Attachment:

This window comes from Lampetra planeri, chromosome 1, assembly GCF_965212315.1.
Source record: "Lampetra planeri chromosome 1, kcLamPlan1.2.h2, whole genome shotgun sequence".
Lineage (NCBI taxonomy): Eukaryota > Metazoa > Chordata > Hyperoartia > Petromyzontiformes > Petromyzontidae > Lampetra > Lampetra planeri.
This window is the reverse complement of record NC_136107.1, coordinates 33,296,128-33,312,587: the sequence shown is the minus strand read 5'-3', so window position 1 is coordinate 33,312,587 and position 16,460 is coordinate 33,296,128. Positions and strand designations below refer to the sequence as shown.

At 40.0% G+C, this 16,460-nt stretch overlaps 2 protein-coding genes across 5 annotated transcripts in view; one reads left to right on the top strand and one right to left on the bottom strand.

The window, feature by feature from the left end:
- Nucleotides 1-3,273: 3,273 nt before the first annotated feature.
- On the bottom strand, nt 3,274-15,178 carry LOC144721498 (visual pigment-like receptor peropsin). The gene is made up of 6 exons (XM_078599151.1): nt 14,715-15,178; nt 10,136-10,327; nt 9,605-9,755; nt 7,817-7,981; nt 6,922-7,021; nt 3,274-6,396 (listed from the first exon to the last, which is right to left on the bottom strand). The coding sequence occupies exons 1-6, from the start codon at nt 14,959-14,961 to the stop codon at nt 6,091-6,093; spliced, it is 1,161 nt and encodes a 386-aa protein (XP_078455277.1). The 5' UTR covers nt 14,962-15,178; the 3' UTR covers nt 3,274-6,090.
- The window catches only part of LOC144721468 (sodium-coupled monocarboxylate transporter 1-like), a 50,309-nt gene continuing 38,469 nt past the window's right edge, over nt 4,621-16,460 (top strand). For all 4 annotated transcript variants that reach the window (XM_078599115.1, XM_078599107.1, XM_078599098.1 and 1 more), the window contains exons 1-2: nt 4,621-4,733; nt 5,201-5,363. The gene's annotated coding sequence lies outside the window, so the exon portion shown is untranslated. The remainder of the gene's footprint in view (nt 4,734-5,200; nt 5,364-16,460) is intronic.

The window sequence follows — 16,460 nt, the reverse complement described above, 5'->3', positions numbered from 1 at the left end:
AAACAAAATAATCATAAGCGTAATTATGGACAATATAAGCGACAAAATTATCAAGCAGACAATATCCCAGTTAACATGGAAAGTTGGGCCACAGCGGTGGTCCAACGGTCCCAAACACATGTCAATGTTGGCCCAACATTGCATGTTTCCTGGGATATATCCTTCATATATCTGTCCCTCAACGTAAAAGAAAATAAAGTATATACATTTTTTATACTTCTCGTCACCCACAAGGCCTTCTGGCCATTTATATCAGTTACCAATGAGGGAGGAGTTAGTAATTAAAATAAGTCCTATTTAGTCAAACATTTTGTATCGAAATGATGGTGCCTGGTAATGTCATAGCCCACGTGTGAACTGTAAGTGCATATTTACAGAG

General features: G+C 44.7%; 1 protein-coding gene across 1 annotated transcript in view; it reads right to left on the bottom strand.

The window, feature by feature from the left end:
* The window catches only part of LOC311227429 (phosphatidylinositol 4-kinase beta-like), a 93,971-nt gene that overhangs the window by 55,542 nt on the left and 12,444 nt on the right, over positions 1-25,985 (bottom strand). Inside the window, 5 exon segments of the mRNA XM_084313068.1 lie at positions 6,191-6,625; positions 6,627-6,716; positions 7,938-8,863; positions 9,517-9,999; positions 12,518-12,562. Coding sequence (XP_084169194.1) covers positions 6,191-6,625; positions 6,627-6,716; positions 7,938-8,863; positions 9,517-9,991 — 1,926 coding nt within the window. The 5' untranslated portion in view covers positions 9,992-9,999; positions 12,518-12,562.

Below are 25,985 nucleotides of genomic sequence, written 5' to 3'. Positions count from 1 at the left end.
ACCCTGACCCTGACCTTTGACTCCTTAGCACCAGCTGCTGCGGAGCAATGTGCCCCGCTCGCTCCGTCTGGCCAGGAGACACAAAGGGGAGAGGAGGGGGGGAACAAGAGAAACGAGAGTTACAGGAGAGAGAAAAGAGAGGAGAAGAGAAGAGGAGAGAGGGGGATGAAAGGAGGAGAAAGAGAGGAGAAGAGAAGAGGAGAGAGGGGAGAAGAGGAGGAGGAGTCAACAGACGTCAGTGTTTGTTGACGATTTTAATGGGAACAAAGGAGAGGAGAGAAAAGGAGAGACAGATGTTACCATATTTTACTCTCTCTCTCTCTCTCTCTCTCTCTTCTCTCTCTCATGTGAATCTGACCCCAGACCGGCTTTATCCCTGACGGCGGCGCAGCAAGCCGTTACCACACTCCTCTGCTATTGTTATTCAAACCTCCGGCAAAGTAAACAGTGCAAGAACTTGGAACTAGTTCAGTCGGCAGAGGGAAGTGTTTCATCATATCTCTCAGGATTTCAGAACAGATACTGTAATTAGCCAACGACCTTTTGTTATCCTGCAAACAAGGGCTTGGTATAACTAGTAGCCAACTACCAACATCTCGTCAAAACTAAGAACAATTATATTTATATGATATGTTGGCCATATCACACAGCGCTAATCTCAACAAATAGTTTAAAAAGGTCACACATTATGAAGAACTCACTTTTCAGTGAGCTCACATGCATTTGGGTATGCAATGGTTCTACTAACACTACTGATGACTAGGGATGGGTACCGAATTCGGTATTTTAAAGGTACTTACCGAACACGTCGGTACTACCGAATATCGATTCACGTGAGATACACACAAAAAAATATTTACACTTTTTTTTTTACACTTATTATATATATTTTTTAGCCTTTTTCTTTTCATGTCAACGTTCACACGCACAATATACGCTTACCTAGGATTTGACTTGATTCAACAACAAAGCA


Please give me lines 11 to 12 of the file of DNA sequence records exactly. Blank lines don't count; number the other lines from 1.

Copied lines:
AAACAAAATAATCATAAGCGTAATTATGGACAATATAAGCGACAAAATTATCAAGCAGACAATATCCCAGTTAACATGGAAAGTTGGGCCACAGCGGTGGTCCAACGGTCCCAAACACATGTCAATGTTGGCCCAACATTGCATGTTTCCTGGGATATATCCTTCATATATCTGTCCCTCAACGTAAAAGAAAATAAAGTATATACATTTTTTATACTTCTCGTCACCCACAAGGCCTTCTGGCCATTTATATCAGTTACCAATGAGGGAGGAGTTAGTAATTAAAATAAGTCCTATTTAGTCAAACATTTTGTATCGAAATGATGGTGCCTGGTAATGTCATAGCCCACGTGTGAACTGTAAGTGCATATTTACAGAG

General features: G+C 44.7%; 1 protein-coding gene across 1 annotated transcript in view; it reads right to left on the bottom strand.